Jeju's Sea Women Keep Tradition Afloat

Jeju's Sea Women Keep Tradition Afloat

When Jeju is mentioned, people usually think about Jeju Island and the green tea fields that are a major attraction to many; but also dwelling in the providence of Jeju is a tradition going back to the seventeenth century.

The diving tradition of Jeju was originally performed only by men, but soon the number of female divers, known as Haenyeo, was far greater. There may have been a number of reasons for why this happened, such as a large number of men who had lost their lives in war or fishing accidents, which left the job of diving to the women during this time.

Many families came to rely on the income that the Haenyeo produced, and eventually, more men began staying home to take care of the children, shop, and clean while the women worked. Another unique thing about this society was that men started to pay a dowry to the family of the bride, which was the opposite of what was usually done, and the birth of a girl was celebrated more so than a boy.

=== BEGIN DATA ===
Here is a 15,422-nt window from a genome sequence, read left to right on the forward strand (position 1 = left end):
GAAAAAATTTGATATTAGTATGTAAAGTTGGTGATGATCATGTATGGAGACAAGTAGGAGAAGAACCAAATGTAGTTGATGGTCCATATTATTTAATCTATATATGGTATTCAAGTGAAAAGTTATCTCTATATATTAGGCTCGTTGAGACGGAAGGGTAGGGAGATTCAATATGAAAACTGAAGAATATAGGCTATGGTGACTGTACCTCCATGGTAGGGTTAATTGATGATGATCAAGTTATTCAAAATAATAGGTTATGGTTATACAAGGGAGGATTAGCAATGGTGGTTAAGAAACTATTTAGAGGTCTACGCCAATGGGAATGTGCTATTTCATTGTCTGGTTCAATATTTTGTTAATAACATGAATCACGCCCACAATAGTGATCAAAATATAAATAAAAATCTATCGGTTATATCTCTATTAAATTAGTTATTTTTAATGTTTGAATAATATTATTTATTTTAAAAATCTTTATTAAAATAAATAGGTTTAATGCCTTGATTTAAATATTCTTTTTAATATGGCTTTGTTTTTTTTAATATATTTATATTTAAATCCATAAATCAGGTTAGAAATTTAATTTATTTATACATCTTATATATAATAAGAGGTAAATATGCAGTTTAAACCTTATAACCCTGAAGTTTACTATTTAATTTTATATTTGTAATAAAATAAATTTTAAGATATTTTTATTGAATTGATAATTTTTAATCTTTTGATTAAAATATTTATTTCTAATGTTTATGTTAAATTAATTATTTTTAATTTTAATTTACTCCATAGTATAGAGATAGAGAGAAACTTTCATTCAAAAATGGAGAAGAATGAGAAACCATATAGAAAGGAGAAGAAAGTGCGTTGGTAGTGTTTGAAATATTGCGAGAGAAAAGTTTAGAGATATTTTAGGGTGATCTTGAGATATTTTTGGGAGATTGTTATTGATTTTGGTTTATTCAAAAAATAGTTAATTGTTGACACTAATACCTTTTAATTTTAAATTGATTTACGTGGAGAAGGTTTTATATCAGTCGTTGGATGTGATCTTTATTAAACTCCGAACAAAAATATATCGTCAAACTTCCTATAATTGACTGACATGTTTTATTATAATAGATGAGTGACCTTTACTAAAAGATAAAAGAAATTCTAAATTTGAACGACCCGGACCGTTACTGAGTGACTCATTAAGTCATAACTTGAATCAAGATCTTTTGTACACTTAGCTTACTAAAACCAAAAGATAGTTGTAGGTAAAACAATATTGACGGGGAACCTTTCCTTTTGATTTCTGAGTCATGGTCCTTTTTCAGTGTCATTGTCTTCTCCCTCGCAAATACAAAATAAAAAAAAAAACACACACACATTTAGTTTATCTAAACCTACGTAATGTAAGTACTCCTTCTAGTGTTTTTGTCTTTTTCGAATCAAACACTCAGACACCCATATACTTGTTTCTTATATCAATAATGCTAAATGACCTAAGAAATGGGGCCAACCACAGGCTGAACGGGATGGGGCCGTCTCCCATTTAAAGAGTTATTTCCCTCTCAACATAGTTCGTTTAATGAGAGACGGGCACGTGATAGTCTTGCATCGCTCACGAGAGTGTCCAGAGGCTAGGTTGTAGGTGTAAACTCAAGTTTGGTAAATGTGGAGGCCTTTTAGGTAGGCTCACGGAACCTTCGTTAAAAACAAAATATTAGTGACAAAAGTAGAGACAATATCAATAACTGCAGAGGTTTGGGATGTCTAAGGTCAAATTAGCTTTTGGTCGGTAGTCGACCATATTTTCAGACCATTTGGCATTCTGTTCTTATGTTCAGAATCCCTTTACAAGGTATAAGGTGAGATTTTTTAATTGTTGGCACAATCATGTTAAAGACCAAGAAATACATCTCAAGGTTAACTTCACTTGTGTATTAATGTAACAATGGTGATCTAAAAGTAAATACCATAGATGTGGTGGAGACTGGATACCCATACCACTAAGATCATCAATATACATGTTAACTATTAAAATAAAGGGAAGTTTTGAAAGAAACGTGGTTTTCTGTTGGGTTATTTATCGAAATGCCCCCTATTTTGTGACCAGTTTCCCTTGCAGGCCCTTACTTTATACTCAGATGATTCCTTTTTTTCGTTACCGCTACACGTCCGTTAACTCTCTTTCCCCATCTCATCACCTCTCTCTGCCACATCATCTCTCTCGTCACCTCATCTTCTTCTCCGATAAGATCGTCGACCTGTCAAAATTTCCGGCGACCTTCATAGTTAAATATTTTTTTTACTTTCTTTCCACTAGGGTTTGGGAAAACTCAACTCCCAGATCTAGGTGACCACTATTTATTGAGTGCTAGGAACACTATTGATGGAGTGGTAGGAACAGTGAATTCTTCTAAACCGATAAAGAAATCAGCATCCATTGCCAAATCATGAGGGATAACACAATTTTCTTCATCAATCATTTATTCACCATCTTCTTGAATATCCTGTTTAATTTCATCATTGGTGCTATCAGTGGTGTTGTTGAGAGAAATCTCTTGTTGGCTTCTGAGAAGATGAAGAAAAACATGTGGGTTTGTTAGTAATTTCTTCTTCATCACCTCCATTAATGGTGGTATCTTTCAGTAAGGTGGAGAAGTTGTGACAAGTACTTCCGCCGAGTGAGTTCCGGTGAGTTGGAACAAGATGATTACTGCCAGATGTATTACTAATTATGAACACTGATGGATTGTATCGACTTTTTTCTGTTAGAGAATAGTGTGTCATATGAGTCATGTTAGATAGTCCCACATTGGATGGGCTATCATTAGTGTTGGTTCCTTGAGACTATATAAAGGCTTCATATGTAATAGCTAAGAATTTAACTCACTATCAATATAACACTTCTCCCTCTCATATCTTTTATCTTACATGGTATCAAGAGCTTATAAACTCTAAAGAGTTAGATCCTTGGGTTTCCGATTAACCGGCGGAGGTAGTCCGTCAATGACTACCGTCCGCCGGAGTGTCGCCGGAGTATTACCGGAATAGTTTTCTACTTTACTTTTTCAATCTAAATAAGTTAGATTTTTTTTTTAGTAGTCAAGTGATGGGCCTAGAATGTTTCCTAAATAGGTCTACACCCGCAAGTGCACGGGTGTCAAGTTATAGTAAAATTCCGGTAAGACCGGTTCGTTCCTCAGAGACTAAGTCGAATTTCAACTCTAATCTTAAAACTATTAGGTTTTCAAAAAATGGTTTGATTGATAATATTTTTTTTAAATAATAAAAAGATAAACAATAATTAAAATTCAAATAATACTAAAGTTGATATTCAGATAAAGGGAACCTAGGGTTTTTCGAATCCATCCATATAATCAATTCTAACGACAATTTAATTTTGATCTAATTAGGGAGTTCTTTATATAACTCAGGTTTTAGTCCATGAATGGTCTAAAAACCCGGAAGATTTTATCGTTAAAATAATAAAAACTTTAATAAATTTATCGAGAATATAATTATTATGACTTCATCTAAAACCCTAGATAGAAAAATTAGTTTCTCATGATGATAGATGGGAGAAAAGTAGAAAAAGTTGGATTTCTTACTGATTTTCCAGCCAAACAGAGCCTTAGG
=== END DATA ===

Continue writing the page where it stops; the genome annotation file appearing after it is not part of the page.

If a girl chooses to become Haenyeo, the training process usually starts at eleven years old. They must first become accustomed to diving in less challenging waters before taking on greater depths. Training can last around seven years before a girl is considered Haenyeo, and they may live as one up until their eighties.

Diving as deep as thirty meters, the Haenyeo are trained to hold their breath for over three minutes to have the time to harvest abalone, conch, sea squirt, octopus, oysters and other sea creatures.

The number of divers is dwindling, but Jeju Sea Women are keeping this tradition alive!

If you found this article interesting, make sure to check out I'm Not Squidding: A Snack Straight from the Sea and Taking the Scenic View of Korea's National Parks!

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